Re: A right circular cone is inscribed in a hemisphere so that [#permalink]
23 Nov 2012, 01:10

2

This post received KUDOS

Not sure if anyone else was scratching their heads wondering why the height couldn't be less than the radius, but just in case... it has to do with the word "inscribed": to draw within a figure so as to touch in as many places as possible <a regular polygon inscribed in a circle>

Re: Quick Question: "Hemisphere" [#permalink]
04 Jan 2013, 08:23

nsspaz151 wrote:

A hemisphere is half of a sphere.

A right cone does not necessarily form a 30-60-90 triangle. In this case, the cone's is formed from an a isosceles right triangle rotated about the center - so the radius of the cone's base (also the hemisphere's base) = the height of the cone.

1:1 ratio - B

I noticed some "gimme" geometry problem on my exams - learn this stuff well & you can shave minutes off the time spent on geometry questions.

"gimme" geometry problems? might be because I'm new on the forum, but can you tell me what are you referring to?

Re: Quick Question: "Hemisphere" [#permalink]
04 Jan 2013, 09:12

1

This post received KUDOS

sianissimo wrote:

nsspaz151 wrote:

A hemisphere is half of a sphere.

A right cone does not necessarily form a 30-60-90 triangle. In this case, the cone's is formed from an a isosceles right triangle rotated about the center - so the radius of the cone's base (also the hemisphere's base) = the height of the cone.

1:1 ratio - B

I noticed some "gimme" geometry problem on my exams - learn this stuff well & you can shave minutes off the time spent on geometry questions.

"gimme" geometry problems? might be because I'm new on the forum, but can you tell me what are you referring to?

"Gimme" is slang for quick/easy. If you know geometry well, you can avoid doing any calculation on some problems.

Re: A right circular cone is inscribed in a hemisphere so that [#permalink]
08 Jun 2013, 20:12

I know there are solutions to this question posted, however I have a follow-up clarifying question.

A right circular cone is inscribed in a hemisphere so that the base of the cone coincides with the base of the hemisphere. What is the ratio of the height of the cone to the radius of the hemisphere?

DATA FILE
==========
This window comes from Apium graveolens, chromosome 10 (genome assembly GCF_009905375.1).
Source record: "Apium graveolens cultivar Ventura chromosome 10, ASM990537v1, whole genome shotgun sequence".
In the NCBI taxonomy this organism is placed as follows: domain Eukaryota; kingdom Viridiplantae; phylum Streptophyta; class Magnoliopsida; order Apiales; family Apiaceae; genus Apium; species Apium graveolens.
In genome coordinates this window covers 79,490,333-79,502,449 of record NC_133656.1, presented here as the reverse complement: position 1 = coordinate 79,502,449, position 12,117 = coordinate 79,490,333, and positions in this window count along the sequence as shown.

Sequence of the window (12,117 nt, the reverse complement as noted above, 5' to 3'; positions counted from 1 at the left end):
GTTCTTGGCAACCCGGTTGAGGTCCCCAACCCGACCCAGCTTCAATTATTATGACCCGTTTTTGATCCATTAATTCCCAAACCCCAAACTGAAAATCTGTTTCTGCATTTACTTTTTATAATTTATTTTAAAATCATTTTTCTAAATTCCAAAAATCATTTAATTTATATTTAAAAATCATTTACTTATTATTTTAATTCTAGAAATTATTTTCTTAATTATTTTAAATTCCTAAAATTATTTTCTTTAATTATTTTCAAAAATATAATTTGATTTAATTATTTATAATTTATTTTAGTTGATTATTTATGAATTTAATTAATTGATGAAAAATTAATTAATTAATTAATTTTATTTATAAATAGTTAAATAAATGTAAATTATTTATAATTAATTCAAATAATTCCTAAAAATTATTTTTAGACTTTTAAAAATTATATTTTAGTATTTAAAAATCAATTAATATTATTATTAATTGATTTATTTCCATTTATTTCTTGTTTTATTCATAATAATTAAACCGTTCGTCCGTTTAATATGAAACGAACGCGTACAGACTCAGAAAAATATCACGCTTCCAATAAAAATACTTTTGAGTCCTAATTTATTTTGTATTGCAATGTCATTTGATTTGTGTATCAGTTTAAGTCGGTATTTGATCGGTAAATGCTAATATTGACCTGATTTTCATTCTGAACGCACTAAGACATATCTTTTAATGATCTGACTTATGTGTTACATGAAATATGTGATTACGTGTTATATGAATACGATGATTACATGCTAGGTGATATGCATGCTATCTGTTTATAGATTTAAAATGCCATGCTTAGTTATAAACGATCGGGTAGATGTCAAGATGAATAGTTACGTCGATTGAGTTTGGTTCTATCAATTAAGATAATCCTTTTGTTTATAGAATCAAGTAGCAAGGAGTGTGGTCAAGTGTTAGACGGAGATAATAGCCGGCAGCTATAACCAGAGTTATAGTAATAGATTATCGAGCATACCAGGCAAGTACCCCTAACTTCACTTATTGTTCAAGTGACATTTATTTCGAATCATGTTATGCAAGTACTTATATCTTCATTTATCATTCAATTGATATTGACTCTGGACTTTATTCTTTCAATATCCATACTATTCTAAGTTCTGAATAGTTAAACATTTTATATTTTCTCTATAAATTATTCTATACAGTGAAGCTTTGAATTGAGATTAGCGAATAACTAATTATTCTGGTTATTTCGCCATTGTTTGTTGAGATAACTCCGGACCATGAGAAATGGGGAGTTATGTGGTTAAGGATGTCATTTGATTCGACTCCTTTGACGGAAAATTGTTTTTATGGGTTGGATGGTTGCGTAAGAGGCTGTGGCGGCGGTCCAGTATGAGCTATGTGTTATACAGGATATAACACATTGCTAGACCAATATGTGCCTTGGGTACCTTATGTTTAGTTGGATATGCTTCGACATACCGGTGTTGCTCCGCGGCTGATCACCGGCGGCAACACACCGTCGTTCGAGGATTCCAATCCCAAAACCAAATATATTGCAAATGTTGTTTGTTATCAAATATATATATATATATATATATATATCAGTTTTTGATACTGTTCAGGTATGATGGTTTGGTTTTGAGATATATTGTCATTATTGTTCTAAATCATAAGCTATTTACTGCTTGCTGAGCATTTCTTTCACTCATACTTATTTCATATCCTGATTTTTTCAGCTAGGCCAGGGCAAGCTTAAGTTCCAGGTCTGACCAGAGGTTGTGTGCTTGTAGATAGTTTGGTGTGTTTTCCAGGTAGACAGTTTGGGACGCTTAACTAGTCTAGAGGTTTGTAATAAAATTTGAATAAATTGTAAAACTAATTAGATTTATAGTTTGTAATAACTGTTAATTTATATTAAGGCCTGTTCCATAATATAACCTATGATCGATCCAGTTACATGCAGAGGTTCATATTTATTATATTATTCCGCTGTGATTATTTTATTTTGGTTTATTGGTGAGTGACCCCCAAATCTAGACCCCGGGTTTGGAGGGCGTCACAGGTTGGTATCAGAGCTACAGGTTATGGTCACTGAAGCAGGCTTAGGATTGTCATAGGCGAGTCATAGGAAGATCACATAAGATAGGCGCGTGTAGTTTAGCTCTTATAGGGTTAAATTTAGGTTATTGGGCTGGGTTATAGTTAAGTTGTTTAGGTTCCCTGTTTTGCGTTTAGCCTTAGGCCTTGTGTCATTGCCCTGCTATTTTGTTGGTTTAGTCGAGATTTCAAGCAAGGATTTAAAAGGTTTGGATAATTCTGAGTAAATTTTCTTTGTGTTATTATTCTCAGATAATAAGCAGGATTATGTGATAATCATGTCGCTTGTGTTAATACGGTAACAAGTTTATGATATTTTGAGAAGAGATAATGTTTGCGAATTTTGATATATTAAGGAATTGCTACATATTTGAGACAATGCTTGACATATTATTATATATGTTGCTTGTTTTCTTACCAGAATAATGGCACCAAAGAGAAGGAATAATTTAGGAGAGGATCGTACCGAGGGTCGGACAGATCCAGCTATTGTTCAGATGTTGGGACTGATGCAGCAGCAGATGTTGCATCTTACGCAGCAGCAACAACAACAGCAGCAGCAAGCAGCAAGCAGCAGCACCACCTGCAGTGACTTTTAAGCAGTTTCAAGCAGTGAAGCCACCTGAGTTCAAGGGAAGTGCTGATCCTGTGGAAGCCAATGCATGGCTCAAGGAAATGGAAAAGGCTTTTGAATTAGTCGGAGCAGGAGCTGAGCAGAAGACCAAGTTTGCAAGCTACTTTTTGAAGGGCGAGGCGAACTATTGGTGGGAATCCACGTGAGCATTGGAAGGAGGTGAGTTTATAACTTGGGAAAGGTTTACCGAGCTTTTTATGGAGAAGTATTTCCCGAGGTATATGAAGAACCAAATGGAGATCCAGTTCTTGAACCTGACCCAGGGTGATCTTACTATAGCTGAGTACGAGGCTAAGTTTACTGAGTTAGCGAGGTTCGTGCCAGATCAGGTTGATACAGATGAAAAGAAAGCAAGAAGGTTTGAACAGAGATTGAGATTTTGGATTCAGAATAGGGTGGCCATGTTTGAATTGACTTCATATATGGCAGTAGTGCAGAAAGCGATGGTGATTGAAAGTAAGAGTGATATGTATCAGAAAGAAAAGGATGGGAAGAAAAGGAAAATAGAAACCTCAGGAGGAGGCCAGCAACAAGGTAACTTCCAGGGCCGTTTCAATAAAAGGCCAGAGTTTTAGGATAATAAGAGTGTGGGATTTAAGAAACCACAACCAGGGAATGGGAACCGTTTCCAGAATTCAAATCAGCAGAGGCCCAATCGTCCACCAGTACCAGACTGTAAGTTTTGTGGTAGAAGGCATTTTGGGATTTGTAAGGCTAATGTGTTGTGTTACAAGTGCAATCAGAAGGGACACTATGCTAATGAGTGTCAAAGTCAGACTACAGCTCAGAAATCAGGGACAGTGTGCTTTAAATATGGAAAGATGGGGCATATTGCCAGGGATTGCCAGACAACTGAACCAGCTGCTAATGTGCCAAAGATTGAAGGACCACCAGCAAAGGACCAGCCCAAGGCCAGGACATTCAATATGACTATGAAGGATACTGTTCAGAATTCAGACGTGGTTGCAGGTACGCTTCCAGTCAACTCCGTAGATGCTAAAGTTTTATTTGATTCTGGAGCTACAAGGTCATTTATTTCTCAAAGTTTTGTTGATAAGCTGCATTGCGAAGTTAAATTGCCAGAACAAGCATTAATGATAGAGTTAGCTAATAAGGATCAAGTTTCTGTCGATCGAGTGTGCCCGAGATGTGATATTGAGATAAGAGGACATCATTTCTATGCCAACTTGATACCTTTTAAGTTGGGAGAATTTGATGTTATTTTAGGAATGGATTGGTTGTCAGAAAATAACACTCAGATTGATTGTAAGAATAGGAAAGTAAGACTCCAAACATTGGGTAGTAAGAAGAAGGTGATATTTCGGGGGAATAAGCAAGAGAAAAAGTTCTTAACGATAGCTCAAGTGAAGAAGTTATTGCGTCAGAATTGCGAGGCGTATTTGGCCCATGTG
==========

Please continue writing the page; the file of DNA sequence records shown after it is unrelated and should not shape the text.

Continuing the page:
Answer is 1:1

My question is, if you have a cone with a radius of 5 and a height of 1, how could the ratio be 1:1? You could have a very wide and short hemisphere. Am I missing something with regards to the cone being designated as a "right circular cone"? Can someone please explain?

Re: A right circular cone is inscribed in a hemisphere so that [#permalink]
08 Jun 2013, 21:36

It's the combination of "right circular cone" and "inscribed". The cone shares a base with the hemisphere and it's tip touches the top of the hemisphere. If you had a right circular cone of a height to radius ratio of anything other than 1:1 you would not be able to inscribe it in a hemisphere. Essentially, what you've described is impossible for this particular problem.

Re: A right circular cone is inscribed in a hemisphere so that [#permalink]
08 Jun 2013, 21:39

Sorry, forgot to add that you cannot have a hemisphere of the type you've described. It wouldn't be a hemisphere. A sphere's radius is the same throughout. A hemisphere is half of a sphere (so it's height must equal it's radius.

Re: A right circular cone is inscribed in a hemisphere so that [#permalink]
01 Aug 2014, 03:01

Hello from the GMAT Club BumpBot!

Thanks to another GMAT Club member, I have just discovered this valuable topic, yet it had no discussion for over a year. I am now bumping it up - doing my job. I think you may find it valuable (esp those replies with Kudos).

Want to see all other topics I dig out? Follow me (click follow button on profile). You will receive a summary of all topics I bump in your profile area as well as via email. _________________

Interested in applying for an MBA? In the fourth and final part of our live QA series with guest expert Chioma Isiadinso, co-founder of consultancy Expartus and former admissions...